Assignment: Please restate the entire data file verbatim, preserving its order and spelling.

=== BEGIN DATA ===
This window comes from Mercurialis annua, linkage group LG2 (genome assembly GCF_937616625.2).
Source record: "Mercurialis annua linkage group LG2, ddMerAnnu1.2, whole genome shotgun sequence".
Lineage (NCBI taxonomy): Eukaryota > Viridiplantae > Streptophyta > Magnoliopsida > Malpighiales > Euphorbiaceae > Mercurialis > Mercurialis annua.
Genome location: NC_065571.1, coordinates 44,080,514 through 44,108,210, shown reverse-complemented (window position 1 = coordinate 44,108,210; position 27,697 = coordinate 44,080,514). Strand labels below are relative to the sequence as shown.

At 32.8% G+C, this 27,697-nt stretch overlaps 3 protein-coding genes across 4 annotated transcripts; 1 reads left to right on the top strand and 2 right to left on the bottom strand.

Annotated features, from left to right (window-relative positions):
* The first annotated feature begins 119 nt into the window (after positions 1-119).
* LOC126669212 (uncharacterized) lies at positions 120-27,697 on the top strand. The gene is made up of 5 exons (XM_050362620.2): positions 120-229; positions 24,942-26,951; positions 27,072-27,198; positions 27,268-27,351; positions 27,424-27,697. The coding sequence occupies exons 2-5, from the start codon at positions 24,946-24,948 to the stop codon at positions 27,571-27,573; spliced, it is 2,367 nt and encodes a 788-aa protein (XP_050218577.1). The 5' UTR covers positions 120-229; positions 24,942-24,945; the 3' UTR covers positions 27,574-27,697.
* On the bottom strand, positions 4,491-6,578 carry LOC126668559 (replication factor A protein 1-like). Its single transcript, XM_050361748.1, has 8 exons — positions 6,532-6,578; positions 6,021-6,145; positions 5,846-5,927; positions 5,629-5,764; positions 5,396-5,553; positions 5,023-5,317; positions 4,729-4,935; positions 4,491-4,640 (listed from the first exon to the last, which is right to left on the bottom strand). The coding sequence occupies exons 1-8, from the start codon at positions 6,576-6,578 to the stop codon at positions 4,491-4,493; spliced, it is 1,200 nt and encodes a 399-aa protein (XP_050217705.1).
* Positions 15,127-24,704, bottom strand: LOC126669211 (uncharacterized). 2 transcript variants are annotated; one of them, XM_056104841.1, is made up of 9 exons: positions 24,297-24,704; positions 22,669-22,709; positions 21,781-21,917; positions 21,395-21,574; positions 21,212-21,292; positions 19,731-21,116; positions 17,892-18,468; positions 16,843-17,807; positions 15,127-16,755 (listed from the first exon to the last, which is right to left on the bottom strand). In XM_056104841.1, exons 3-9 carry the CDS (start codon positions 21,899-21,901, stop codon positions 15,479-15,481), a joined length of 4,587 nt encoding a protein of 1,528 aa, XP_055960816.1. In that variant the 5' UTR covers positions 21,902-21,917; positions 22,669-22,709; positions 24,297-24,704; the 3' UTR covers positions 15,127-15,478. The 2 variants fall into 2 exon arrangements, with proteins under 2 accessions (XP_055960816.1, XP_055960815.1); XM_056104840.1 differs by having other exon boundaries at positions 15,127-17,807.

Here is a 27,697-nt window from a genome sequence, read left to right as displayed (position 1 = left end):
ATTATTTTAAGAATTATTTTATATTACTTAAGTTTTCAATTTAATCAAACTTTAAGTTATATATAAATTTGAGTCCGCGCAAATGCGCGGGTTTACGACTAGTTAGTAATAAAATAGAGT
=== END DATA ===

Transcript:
This window comes from Mercurialis annua, linkage group LG2 (genome assembly GCF_937616625.2).
Source record: "Mercurialis annua linkage group LG2, ddMerAnnu1.2, whole genome shotgun sequence".
Lineage (NCBI taxonomy): Eukaryota > Viridiplantae > Streptophyta > Magnoliopsida > Malpighiales > Euphorbiaceae > Mercurialis > Mercurialis annua.
Genome location: NC_065571.1, coordinates 44,080,514 through 44,108,210, shown reverse-complemented (window position 1 = coordinate 44,108,210; position 27,697 = coordinate 44,080,514). Strand labels below are relative to the sequence as shown.

At 32.8% G+C, this 27,697-nt stretch overlaps 3 protein-coding genes across 4 annotated transcripts; 1 reads left to right on the top strand and 2 right to left on the bottom strand.

Annotated features, from left to right (window-relative positions):
* The first annotated feature begins 119 nt into the window (after positions 1-119).
* LOC126669212 (uncharacterized) lies at positions 120-27,697 on the top strand. The gene is made up of 5 exons (XM_050362620.2): positions 120-229; positions 24,942-26,951; positions 27,072-27,198; positions 27,268-27,351; positions 27,424-27,697. The coding sequence occupies exons 2-5, from the start codon at positions 24,946-24,948 to the stop codon at positions 27,571-27,573; spliced, it is 2,367 nt and encodes a 788-aa protein (XP_050218577.1). The 5' UTR covers positions 120-229; positions 24,942-24,945; the 3' UTR covers positions 27,574-27,697.
* On the bottom strand, positions 4,491-6,578 carry LOC126668559 (replication factor A protein 1-like). Its single transcript, XM_050361748.1, has 8 exons — positions 6,532-6,578; positions 6,021-6,145; positions 5,846-5,927; positions 5,629-5,764; positions 5,396-5,553; positions 5,023-5,317; positions 4,729-4,935; positions 4,491-4,640 (listed from the first exon to the last, which is right to left on the bottom strand). The coding sequence occupies exons 1-8, from the start codon at positions 6,576-6,578 to the stop codon at positions 4,491-4,493; spliced, it is 1,200 nt and encodes a 399-aa protein (XP_050217705.1).
* Positions 15,127-24,704, bottom strand: LOC126669211 (uncharacterized). 2 transcript variants are annotated; one of them, XM_056104841.1, is made up of 9 exons: positions 24,297-24,704; positions 22,669-22,709; positions 21,781-21,917; positions 21,395-21,574; positions 21,212-21,292; positions 19,731-21,116; positions 17,892-18,468; positions 16,843-17,807; positions 15,127-16,755 (listed from the first exon to the last, which is right to left on the bottom strand). In XM_056104841.1, exons 3-9 carry the CDS (start codon positions 21,899-21,901, stop codon positions 15,479-15,481), a joined length of 4,587 nt encoding a protein of 1,528 aa, XP_055960816.1. In that variant the 5' UTR covers positions 21,902-21,917; positions 22,669-22,709; positions 24,297-24,704; the 3' UTR covers positions 15,127-15,478. The 2 variants fall into 2 exon arrangements, with proteins under 2 accessions (XP_055960816.1, XP_055960815.1); XM_056104840.1 differs by having other exon boundaries at positions 15,127-17,807.

Here is a 27,697-nt window from a genome sequence, read left to right as displayed (position 1 = left end):
ATTATTTTAAGAATTATTTTATATTACTTAAGTTTTCAATTTAATCAAACTTTAAGTTATATATAAATTTGAGTCCGCGCAAATGCGCGGGTTTACGACTAGTTAGTAATAAAATAGAGT